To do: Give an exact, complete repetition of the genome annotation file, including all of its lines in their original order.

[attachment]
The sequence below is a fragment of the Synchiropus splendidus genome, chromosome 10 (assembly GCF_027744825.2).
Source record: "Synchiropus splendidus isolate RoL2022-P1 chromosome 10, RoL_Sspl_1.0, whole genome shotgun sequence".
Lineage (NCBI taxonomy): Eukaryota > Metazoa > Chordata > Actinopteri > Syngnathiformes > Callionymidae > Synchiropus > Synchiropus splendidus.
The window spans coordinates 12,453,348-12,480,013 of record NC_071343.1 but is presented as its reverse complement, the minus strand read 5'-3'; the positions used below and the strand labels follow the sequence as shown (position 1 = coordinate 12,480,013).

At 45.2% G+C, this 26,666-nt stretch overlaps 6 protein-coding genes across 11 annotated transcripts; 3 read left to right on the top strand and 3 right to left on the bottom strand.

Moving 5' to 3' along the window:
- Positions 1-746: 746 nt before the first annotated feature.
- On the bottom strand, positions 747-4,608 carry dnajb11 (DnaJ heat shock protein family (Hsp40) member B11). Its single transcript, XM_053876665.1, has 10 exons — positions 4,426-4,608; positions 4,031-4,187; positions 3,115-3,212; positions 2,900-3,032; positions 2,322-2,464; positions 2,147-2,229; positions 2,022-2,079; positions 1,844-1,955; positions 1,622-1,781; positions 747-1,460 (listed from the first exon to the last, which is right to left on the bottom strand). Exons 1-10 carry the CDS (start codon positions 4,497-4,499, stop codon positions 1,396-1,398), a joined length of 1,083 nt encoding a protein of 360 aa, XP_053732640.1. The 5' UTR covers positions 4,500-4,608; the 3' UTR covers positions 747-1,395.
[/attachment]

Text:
The sequence below is a fragment of the Synchiropus splendidus genome, chromosome 10 (assembly GCF_027744825.2).
Source record: "Synchiropus splendidus isolate RoL2022-P1 chromosome 10, RoL_Sspl_1.0, whole genome shotgun sequence".
Lineage (NCBI taxonomy): Eukaryota > Metazoa > Chordata > Actinopteri > Syngnathiformes > Callionymidae > Synchiropus > Synchiropus splendidus.
The window spans coordinates 12,453,348-12,480,013 of record NC_071343.1 but is presented as its reverse complement, the minus strand read 5'-3'; the positions used below and the strand labels follow the sequence as shown (position 1 = coordinate 12,480,013).

At 45.2% G+C, this 26,666-nt stretch overlaps 6 protein-coding genes across 11 annotated transcripts; 3 read left to right on the top strand and 3 right to left on the bottom strand.

Moving 5' to 3' along the window:
- Positions 1-746: 746 nt before the first annotated feature.
- On the bottom strand, positions 747-4,608 carry dnajb11 (DnaJ heat shock protein family (Hsp40) member B11). Its single transcript, XM_053876665.1, has 10 exons — positions 4,426-4,608; positions 4,031-4,187; positions 3,115-3,212; positions 2,900-3,032; positions 2,322-2,464; positions 2,147-2,229; positions 2,022-2,079; positions 1,844-1,955; positions 1,622-1,781; positions 747-1,460 (listed from the first exon to the last, which is right to left on the bottom strand). Exons 1-10 carry the CDS (start codon positions 4,497-4,499, stop codon positions 1,396-1,398), a joined length of 1,083 nt encoding a protein of 360 aa, XP_053732640.1. The 5' UTR covers positions 4,500-4,608; the 3' UTR covers positions 747-1,395.